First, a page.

Man Charged in Starting Utah Wildfire

Lyman charged with misdemeanors in Brian Head Fire


The Brian Head Fire continues to grow and has burned more than 27,700 acres, Friday, June 23, 2017 in Brian Head, Utah. A wildfire menacing a southern Utah ski town for nearly a week flared again, doubling in size for the second night in a row and torching more homes after residents fled the flames, officials said Friday. The blaze was one of several burning in the U.S. West as extreme heat challenges firefighters. (Stuart Johnson/The Deseret News via AP)



SALT LAKE CITY (AP) — A man accused of accidentally sparking a massive Utah wildfire that forced some 1,500 people from their homes last month and cost about $34 million to fight was charged Tuesday.

Iron County prosecutor Scott Garrett told The Associated Press that his office charged Robert Ray Lyman, 60, with two misdemeanors. Garrett declined further comment, but authorities have said the fire started when a man set a pile of weeds on fire and it raged out of control near a cabin in the ski town of Brian Head on June 17.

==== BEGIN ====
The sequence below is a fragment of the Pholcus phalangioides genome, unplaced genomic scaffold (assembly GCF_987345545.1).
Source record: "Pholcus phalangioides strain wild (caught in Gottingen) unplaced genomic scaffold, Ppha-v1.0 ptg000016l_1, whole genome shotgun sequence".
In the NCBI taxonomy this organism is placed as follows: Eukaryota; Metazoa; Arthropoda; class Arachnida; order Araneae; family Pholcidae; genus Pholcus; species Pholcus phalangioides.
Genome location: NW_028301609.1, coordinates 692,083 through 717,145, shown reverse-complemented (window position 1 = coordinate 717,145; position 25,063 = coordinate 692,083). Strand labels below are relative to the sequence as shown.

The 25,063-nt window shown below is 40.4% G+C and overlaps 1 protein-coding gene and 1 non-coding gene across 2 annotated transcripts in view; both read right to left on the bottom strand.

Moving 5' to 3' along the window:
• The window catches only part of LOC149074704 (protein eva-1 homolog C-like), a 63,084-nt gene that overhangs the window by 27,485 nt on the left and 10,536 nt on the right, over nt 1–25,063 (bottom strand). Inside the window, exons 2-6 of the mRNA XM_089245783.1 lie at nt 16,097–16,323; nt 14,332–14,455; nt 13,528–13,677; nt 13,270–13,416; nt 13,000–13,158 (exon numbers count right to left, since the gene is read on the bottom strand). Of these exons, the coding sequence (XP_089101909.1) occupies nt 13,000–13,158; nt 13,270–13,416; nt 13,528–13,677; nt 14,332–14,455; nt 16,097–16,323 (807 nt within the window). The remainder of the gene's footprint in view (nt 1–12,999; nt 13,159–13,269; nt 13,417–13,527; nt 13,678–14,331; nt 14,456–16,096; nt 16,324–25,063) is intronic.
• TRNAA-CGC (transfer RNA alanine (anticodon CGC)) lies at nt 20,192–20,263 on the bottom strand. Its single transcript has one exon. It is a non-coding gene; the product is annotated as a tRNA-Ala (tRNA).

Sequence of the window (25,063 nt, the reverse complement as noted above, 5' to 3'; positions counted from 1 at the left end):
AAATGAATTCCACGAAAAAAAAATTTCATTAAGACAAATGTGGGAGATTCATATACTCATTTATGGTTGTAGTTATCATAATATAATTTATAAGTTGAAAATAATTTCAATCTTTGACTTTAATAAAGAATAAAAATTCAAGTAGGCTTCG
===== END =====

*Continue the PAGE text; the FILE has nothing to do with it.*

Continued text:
The blaze forced hundreds of evacuations at homes and cabins near Brian Head, known for weekend getaway houses for Las Vegas residents, and spread several miles east to an area around Panguitch Lake, a popular spot for fishing. More than a dozen buildings were destroyed.

The fire torched more than 100 square miles (258 square kilometers) and burned for nearly a month in hot, dry conditions.

No lawyer was listed in court records for Lyman, who lives in the Salt Lake City suburb of Taylorsville. A message seeking comment on the charge wasn’t immediately returned.

If convicted on a reckless burning charge, Lyman could face up to a year in jail and a $2,500 fine. A count of burning without a permit carries up to six months in jail and a $1,000 fine.

Officials have said the person who started the fire could be responsible for the costs of fighting it, though any move to recoup firefighting costs would come after an investigation is complete.

The tab of nearly $34 million puts it among the state’s most expensive fires, officials have said.

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